Cobb v. Estate of Charlotte Burke

Mr. R. Kenyon Meyer of Dinsmore & Shohl, Louisville, KY, approached me about this case.  He needed a terminal ballistics, and an exterior ballistics, and an ammunition expert.

Mr. Daniel L. Cobb was suing the Estate of his ex-wife, Ms. Charlotte Burke; seeking the entire estate, approximately 1.3 million dollars, alleging damages from his being the victim of an attempted murder.   After a series of set-backs for the executors for the estate, they approached Dinsmore for an appeal.  Mr. Meyer intuitively knew something was wrong.   The DA, who signed off, on both  the Coroner’s Report and the Death Certificate; as attempted murder of Cobb, and suicide by Burke; was one and the same person as the attorney for Plaintiff Cobb in civil court.

After a 911 call, in January, 2009, police and EMT arrived at the house of Mr. Cobb.  He had been wounded by gunshot.  His ex-wife, Charlotte Burke, lay upon the floor deceased.  Cobb told the police and EMT’s that Burke had come to visit him, had pulled out a revolver, shot him and then turned the gun upon herself, thereby committing suicide.  Everyone seemed to believe Cobb and very little evidence collection was done at the scene, nor at the hospital where Cobb was treated.

Burke had been wearing a jacket which she had left open at the front.  Under that was a sweater and then her bra.  The entry wound was centered in the chest, with the bullet passing through her body, exiting from her back, and the bullet recovered from under her bra horizontal elastic strap.  Upon studying the autopsy photographs, I saw that the entry wound was clean.  There was no depositing of any unburned propellant, nor any depositing of burned remnants of the propellant, nor any bits from the bullet.  Further, there was not any puffiness nor distortion around the perimeter of the entry wound, as would be present if it was a contact wound (ie. if Burke had pressed the muzzle against her chest at the moment of discharge).  The entry was a clean, round hole from a near 0 obliquity shot (ie. perpendicular to the surface at bullet entry).

The incident was considered so “open and shut” that the Judge, upon motion of the DA (remember he is the same guy as representing Cobb in the civil action) ordered the physical evidence destroyed.  Some paper; such as Medical Examiner photographs, organ harvest photographs and reports, the autopsy report, and some comments from a detective; did survive and were coughed up in RPOD’s in discovery of the civil case.   I discussed with Kenyon what other papers and records should exist as a result of the police investigation of the shooting incident.  Kenyon pursued them with vigor.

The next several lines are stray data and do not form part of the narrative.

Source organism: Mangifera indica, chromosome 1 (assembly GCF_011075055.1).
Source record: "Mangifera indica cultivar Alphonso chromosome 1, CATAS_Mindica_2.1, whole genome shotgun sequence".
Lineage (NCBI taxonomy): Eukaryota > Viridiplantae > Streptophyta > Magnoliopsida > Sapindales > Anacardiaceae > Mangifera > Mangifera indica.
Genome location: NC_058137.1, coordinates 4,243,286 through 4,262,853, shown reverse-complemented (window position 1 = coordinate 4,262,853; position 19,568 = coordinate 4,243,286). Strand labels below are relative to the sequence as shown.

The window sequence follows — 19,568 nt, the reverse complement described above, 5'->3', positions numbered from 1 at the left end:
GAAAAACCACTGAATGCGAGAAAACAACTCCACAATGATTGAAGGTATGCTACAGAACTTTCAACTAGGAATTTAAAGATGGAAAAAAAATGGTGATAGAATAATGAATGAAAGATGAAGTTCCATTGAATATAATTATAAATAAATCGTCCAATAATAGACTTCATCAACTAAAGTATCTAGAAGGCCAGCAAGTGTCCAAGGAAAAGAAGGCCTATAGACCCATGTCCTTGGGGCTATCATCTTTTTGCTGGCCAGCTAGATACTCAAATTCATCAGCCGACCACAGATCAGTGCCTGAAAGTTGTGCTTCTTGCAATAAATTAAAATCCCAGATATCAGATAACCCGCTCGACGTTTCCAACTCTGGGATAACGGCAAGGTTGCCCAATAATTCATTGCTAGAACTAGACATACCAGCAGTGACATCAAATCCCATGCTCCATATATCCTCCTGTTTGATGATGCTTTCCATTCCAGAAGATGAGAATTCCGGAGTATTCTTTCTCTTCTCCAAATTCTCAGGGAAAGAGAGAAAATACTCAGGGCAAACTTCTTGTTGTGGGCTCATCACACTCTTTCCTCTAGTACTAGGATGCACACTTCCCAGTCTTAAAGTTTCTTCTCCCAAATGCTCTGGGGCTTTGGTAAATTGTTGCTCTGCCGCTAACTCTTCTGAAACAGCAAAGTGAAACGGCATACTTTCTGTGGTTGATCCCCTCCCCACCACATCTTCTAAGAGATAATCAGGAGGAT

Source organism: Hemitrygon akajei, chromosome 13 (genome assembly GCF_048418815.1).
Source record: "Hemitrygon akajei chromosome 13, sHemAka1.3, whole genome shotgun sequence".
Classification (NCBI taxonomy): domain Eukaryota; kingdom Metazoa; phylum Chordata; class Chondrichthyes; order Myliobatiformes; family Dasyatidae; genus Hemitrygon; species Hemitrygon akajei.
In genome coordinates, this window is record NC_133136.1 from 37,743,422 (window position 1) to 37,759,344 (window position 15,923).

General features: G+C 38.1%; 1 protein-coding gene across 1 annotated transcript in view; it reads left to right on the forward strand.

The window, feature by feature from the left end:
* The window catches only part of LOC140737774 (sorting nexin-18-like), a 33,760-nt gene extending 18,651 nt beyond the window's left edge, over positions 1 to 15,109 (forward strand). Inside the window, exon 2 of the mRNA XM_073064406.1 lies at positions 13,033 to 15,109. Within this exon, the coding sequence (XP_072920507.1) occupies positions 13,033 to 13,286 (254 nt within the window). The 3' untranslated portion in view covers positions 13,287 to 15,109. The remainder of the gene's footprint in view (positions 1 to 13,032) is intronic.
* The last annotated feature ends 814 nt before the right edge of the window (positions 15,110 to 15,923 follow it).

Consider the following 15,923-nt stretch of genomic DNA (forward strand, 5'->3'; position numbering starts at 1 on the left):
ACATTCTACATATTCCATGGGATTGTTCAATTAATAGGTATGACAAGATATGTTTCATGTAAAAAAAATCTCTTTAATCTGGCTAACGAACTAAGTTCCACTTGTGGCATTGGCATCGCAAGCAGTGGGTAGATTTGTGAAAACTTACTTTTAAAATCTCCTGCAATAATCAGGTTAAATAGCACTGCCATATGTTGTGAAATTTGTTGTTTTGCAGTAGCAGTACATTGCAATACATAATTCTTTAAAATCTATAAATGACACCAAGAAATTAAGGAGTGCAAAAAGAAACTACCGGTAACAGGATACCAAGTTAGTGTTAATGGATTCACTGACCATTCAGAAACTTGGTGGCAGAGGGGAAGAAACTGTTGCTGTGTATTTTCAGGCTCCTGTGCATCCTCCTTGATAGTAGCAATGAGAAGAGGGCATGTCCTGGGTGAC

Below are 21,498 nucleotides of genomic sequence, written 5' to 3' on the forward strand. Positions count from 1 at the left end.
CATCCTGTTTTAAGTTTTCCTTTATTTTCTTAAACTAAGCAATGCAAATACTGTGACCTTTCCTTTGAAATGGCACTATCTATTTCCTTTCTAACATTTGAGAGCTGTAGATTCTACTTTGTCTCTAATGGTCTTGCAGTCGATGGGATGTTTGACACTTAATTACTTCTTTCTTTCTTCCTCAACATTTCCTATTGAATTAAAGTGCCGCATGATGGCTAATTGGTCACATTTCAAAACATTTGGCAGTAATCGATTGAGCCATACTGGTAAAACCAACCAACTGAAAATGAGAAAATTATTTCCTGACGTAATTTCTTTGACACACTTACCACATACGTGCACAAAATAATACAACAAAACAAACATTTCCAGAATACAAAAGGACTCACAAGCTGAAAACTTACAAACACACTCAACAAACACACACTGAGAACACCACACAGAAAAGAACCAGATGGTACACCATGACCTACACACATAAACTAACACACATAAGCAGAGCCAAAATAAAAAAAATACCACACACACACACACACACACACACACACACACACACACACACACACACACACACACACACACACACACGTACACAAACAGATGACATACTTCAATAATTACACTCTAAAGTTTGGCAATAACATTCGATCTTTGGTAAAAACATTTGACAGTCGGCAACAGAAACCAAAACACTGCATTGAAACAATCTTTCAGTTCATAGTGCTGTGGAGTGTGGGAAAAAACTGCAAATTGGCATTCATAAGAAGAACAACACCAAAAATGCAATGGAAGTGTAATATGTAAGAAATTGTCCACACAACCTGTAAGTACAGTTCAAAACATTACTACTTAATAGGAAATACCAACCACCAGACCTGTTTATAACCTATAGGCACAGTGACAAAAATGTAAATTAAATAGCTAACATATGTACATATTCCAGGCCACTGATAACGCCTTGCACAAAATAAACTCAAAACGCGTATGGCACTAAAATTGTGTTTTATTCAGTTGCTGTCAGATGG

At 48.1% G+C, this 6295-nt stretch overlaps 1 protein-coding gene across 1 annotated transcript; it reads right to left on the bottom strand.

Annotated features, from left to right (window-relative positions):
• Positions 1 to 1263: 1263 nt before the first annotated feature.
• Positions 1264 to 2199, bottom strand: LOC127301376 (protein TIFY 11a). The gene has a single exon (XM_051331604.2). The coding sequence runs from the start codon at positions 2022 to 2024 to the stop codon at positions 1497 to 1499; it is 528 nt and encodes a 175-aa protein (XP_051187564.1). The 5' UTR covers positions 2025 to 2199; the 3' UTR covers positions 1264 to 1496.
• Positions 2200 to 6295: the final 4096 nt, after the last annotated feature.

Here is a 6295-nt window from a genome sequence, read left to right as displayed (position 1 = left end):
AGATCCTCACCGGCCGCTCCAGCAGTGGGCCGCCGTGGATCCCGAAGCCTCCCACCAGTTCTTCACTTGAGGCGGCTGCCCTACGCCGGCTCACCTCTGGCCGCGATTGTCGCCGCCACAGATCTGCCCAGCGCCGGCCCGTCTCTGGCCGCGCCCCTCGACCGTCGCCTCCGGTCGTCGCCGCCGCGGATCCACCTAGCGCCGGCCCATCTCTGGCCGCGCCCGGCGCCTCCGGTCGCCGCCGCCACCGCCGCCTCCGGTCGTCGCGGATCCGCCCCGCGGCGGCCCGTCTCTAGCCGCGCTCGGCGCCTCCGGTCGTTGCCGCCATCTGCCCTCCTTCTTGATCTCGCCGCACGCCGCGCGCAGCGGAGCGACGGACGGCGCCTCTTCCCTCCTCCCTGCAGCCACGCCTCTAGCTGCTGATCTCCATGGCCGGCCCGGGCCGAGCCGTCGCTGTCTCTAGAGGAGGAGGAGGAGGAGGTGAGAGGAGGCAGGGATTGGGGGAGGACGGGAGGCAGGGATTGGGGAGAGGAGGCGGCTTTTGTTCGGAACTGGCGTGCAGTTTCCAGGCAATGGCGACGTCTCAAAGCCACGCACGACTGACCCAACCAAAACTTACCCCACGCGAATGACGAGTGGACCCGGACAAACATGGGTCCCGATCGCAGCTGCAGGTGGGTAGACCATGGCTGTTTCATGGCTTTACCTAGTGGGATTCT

At the same time, we had statements from the plaintiff’s “expert”, an unqualified retiree from the Kentucky State Police (we’ll call him “Fumbles”) to the effect that Burke did shoot herself but that the way her jacket was hanging open at the moment of discharge that it intercepted everything and therefore you would not expect anything to be in the wound.  To paraphrase the NFL; C’mon, Fumbles, you expect me to believe that sh*t ?.

We were beginning think that we would have to go into a very contentious hearing.  Then, on 29 October, 2010, (I was in Wyoming getting my new rifle plant running) I got an e-mail from Kenyon’s assistant.  BOOM !!  There, as attachments, were two reports from the Kentucky State Police Central Laboratory. These reports documented tests conducted by Specialist Lawrence Pilcher.  One report was the results of a Griess Test and the other the results of a Sodium Rhodizonate Test.  The Griess test detects the presence of the products of combustion of the propellant used in small arms ammunition.  The Sodium Rhodizonate test detects the presence of any lead particles (which are debrided from a lead or lead based jacketed bullet upon discharge of a firearm).

The tests were properly done, with controls.  The conclusions were (Griess) “No pattern was developed” and (Sodium) “No traces of lead were developed on Item 1 [the sweater]”.  I re-examined the test reports.  The results were irrefutable and unimpeachable.  These tests meant that the muzzle of the supposed death handgun was at least 6 feet from the chest of Burke at the moment of discharge.  Due to the fact that there was no evidence of a remote discharge (ie. gun tied to a lamp and a string or stick attached to it) the conclusion was inescapable; Burke did not shoot herself.

I prepared an affidavit.  Kenyon took my affidavit, with attachments, and promptly bombarded the Court.  After much legal wrangling, the Estate of Ms. Burke was preserved, and her death certificate was changed to death by homicide.

Who, then, was Burke’s murderer.  In all likelihood, it was Cobb.  His bullet wound penetrated the skin of his left abdomen, traveled a few inches through the subcutaneous fat, and exited the skin on his left rear quarter.  This is a very minor wound (he was out of hospital in two days) and he would have been walking and talking after receiving it.  Due to the fact that there was no search of Cobb’s house, and no test of his clothing, we will never know whether he used a pillow or some other cloth barrier when he shot himself.  Therefore, it is, unfortunately, doubtful that Burke’s soul will ever see criminal justice served upon Cobb

I do not know where Cobb is, nor do I know if Burke’s heirs still tend to her grave.

Kenyon is now the Managing Partner of the Dinsmore office in Louisville.